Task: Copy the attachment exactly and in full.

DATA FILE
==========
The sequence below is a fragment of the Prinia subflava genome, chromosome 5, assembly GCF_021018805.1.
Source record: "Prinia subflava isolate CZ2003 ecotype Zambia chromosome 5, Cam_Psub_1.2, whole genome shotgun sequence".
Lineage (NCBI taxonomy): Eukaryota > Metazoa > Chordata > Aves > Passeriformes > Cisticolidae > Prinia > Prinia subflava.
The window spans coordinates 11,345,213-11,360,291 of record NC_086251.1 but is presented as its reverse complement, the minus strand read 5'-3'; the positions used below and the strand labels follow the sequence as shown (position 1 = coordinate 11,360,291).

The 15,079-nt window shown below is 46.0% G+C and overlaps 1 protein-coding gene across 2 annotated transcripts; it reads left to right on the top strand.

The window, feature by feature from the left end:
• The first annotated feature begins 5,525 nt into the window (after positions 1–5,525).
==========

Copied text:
The sequence below is a fragment of the Prinia subflava genome, chromosome 5, assembly GCF_021018805.1.
Source record: "Prinia subflava isolate CZ2003 ecotype Zambia chromosome 5, Cam_Psub_1.2, whole genome shotgun sequence".
Lineage (NCBI taxonomy): Eukaryota > Metazoa > Chordata > Aves > Passeriformes > Cisticolidae > Prinia > Prinia subflava.
The window spans coordinates 11,345,213-11,360,291 of record NC_086251.1 but is presented as its reverse complement, the minus strand read 5'-3'; the positions used below and the strand labels follow the sequence as shown (position 1 = coordinate 11,360,291).

The 15,079-nt window shown below is 46.0% G+C and overlaps 1 protein-coding gene across 2 annotated transcripts; it reads left to right on the top strand.

The window, feature by feature from the left end:
• The first annotated feature begins 5,525 nt into the window (after positions 1–5,525).